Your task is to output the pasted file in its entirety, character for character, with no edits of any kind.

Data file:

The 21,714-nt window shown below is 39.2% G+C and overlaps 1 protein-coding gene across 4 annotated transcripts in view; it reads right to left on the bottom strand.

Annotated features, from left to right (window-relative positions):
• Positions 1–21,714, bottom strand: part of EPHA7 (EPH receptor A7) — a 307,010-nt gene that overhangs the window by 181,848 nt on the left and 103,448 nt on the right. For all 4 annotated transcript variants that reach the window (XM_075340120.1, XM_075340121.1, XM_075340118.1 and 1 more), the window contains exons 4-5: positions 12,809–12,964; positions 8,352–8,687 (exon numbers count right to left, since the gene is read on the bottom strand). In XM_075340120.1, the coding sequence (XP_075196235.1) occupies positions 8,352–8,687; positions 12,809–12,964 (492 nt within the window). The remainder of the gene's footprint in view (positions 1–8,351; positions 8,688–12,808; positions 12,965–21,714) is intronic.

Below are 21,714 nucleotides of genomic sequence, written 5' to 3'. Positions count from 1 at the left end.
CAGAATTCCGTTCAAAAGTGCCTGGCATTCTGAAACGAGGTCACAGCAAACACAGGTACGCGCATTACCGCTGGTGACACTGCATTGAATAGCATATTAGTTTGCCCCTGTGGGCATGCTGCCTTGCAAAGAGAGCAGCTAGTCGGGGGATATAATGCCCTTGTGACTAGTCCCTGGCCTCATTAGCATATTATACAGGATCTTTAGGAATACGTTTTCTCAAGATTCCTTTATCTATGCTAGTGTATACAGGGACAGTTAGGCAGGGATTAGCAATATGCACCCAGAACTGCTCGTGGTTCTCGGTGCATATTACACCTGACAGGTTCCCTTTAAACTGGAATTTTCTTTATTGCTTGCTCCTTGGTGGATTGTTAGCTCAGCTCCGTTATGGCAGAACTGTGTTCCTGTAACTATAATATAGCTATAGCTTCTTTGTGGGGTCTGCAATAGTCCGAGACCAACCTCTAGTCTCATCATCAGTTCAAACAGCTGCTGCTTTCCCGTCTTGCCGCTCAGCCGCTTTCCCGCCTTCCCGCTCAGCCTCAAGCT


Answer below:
The 21,714-nt window shown below is 39.2% G+C and overlaps 1 protein-coding gene across 4 annotated transcripts in view; it reads right to left on the bottom strand.

Annotated features, from left to right (window-relative positions):
• Positions 1–21,714, bottom strand: part of EPHA7 (EPH receptor A7) — a 307,010-nt gene that overhangs the window by 181,848 nt on the left and 103,448 nt on the right. For all 4 annotated transcript variants that reach the window (XM_075340120.1, XM_075340121.1, XM_075340118.1 and 1 more), the window contains exons 4-5: positions 12,809–12,964; positions 8,352–8,687 (exon numbers count right to left, since the gene is read on the bottom strand). In XM_075340120.1, the coding sequence (XP_075196235.1) occupies positions 8,352–8,687; positions 12,809–12,964 (492 nt within the window). The remainder of the gene's footprint in view (positions 1–8,351; positions 8,688–12,808; positions 12,965–21,714) is intronic.

Below are 21,714 nucleotides of genomic sequence, written 5' to 3'. Positions count from 1 at the left end.
CAGAATTCCGTTCAAAAGTGCCTGGCATTCTGAAACGAGGTCACAGCAAACACAGGTACGCGCATTACCGCTGGTGACACTGCATTGAATAGCATATTAGTTTGCCCCTGTGGGCATGCTGCCTTGCAAAGAGAGCAGCTAGTCGGGGGATATAATGCCCTTGTGACTAGTCCCTGGCCTCATTAGCATATTATACAGGATCTTTAGGAATACGTTTTCTCAAGATTCCTTTATCTATGCTAGTGTATACAGGGACAGTTAGGCAGGGATTAGCAATATGCACCCAGAACTGCTCGTGGTTCTCGGTGCATATTACACCTGACAGGTTCCCTTTAAACTGGAATTTTCTTTATTGCTTGCTCCTTGGTGGATTGTTAGCTCAGCTCCGTTATGGCAGAACTGTGTTCCTGTAACTATAATATAGCTATAGCTTCTTTGTGGGGTCTGCAATAGTCCGAGACCAACCTCTAGTCTCATCATCAGTTCAAACAGCTGCTGCTTTCCCGTCTTGCCGCTCAGCCGCTTTCCCGCCTTCCCGCTCAGCCTCAAGCT